Victor Swallow: She didn't have much but she made Kool-Aid for us

A tree in Custer, South Dakota. Photo: See Jane Travel

She didn’t have much, but she made Kool-Aid for us
By Victor D. Swallow
Native Sun News Today Columnist

I’m thankful for this opportunity to tell these stories that I remember and so grateful that my mother was willing to pass down these stories to me.

I have been getting emails from various readers telling me thanks for writing in while others want more information. I truly appreciate the interest in these stories which all happened during a time where people were good hearted, simple, hard-working, and easy accepting of their current situation.

Some of us elders are crabby, grumbly and have become judgmental maybe because growing up we didn’t have the luxuries of indoor plumbing and other fancy electronics that are available today. We elders are now living in a fast-paced ever changing society that we don’t completely understand and that makes us more confused and helpless, but that is reality for us elders.

I try real hard to remember the good times and different happenings that made an impact on me. The following story is back when life was simple and when acts of kindness were the norm.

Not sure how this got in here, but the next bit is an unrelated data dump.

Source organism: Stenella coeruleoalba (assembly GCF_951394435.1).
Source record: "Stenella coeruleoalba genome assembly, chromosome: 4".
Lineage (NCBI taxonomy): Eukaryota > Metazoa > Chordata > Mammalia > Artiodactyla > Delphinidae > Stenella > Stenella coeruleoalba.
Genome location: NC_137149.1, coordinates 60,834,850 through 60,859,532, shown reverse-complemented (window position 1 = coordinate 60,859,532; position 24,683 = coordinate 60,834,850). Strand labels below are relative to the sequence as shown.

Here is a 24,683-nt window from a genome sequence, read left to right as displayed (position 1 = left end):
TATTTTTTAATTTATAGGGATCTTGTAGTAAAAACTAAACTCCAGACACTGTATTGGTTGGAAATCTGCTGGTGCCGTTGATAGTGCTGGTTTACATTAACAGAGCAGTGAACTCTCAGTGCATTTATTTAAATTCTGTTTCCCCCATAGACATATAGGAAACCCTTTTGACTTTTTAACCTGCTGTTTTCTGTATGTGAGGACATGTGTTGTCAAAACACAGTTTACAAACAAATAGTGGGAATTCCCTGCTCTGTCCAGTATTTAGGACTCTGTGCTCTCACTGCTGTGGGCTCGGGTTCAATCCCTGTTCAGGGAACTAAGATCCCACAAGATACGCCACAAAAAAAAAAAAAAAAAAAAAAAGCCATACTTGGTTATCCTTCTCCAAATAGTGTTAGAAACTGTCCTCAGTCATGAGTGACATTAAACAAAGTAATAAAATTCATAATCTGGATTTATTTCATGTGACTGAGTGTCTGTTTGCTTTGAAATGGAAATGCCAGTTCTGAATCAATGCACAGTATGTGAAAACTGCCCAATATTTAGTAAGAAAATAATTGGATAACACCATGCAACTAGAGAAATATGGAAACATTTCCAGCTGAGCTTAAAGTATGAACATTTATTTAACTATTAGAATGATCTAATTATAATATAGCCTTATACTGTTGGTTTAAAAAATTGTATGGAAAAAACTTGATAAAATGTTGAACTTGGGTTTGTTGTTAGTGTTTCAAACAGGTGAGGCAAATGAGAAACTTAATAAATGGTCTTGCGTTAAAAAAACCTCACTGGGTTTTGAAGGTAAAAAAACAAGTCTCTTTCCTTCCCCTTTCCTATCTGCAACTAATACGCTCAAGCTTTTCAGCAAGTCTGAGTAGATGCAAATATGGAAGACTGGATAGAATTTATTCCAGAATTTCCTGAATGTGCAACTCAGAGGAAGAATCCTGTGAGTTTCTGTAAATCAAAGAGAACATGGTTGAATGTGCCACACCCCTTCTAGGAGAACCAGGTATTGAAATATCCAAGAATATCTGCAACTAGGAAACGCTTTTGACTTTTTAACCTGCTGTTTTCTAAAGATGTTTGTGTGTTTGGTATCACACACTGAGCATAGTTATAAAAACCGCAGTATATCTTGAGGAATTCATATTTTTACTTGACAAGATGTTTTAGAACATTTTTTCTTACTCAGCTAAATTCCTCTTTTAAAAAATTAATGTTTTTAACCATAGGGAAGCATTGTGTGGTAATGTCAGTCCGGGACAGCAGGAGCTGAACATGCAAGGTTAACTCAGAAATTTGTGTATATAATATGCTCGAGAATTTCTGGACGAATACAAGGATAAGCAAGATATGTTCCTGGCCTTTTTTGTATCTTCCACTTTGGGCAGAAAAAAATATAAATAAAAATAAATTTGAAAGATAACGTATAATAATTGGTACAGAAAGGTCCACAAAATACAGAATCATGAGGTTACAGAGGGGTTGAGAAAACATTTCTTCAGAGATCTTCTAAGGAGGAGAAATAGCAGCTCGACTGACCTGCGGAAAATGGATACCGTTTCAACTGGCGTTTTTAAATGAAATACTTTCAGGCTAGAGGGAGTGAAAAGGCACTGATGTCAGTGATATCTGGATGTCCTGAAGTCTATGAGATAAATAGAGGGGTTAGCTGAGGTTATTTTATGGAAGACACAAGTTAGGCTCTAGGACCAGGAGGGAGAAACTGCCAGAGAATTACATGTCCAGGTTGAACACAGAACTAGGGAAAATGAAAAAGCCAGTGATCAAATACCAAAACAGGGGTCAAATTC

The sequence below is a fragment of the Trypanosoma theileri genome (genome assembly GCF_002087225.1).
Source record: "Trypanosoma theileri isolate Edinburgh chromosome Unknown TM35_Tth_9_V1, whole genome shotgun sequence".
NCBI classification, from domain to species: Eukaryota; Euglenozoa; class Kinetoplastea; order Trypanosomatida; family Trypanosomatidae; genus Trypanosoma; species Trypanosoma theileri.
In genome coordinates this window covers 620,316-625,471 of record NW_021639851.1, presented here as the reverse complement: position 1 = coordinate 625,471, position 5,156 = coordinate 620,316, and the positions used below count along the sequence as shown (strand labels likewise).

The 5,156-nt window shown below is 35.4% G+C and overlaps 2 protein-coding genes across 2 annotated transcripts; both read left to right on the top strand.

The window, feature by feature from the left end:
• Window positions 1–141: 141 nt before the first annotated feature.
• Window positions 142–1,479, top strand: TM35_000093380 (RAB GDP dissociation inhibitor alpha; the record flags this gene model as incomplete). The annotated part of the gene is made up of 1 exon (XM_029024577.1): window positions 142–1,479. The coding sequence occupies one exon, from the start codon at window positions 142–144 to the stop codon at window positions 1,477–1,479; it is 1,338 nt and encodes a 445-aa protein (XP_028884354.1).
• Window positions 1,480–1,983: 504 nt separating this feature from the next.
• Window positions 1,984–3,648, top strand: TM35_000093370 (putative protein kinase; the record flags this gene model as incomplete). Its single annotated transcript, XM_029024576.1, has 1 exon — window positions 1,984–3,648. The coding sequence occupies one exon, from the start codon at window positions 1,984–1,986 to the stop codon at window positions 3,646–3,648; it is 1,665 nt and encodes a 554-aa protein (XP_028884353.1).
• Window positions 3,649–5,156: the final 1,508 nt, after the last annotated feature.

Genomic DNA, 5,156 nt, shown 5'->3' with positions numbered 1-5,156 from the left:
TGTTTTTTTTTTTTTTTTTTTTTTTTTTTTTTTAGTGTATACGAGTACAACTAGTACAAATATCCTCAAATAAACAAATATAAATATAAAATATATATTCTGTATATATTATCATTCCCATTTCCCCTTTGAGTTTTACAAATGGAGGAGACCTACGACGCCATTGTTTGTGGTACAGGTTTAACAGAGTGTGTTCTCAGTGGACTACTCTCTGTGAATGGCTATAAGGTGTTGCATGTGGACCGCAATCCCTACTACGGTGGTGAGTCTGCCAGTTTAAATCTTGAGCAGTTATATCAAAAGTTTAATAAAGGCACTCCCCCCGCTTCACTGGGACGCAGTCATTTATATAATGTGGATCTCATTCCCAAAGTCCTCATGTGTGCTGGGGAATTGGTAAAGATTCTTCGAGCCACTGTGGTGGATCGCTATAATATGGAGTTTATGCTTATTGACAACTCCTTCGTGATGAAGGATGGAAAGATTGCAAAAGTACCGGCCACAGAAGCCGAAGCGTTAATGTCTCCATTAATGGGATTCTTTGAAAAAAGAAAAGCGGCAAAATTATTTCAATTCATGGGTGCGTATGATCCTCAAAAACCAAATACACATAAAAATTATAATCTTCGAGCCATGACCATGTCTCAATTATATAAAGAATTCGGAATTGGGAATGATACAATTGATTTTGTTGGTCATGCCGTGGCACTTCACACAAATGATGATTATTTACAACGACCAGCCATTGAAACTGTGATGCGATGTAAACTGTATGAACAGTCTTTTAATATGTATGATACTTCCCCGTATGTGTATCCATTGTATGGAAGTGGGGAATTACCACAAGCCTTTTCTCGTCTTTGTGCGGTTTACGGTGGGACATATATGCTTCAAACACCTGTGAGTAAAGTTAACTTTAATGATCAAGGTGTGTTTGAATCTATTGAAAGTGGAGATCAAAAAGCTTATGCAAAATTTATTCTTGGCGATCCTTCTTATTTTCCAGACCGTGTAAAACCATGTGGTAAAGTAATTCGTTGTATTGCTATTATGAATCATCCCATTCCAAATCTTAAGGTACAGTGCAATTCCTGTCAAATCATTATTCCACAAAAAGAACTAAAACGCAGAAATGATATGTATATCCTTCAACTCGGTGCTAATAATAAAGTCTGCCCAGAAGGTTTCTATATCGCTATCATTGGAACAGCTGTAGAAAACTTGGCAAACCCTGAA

Around 1950 my father started going with our family to different celebrations starting with the Gold Discovery Days in Custer. About that time a family from Oglala came to our house in a team and wagon. I remember other people had team and wagons for hauling wood and plowing gardens while they were using there’s for traveling.

They were headed for Custer which was about 80 miles from Oglala; their names Asa and Lizzie Walks Out. My mother knew them and while they stopped for a break she fed them. A few days later we drove to Custer my dad went to the Rodeo and us kids went to the carnival.

After a while we went to a hill over-looking the rodeo grounds. My mother was there visiting with Lizzie Walks Out and she had a daughter about my age. She told her daughter to go get some cold water and make Kool-Aid for these folks. I remember it was orange Kool-Aid.

Read the rest of the story on the Native Sun News Today website: She didn’t have much, but she made Kool-Aid for us

(Victor D. Swallow was born in 1939, Oglala Lakota, U. S. Navy Veteran, 50 year member of Bricklayers Union, Optimistic realist and fair. Victor can be reached at his daughter’s email address at vikkilovestodance@gmail.com)

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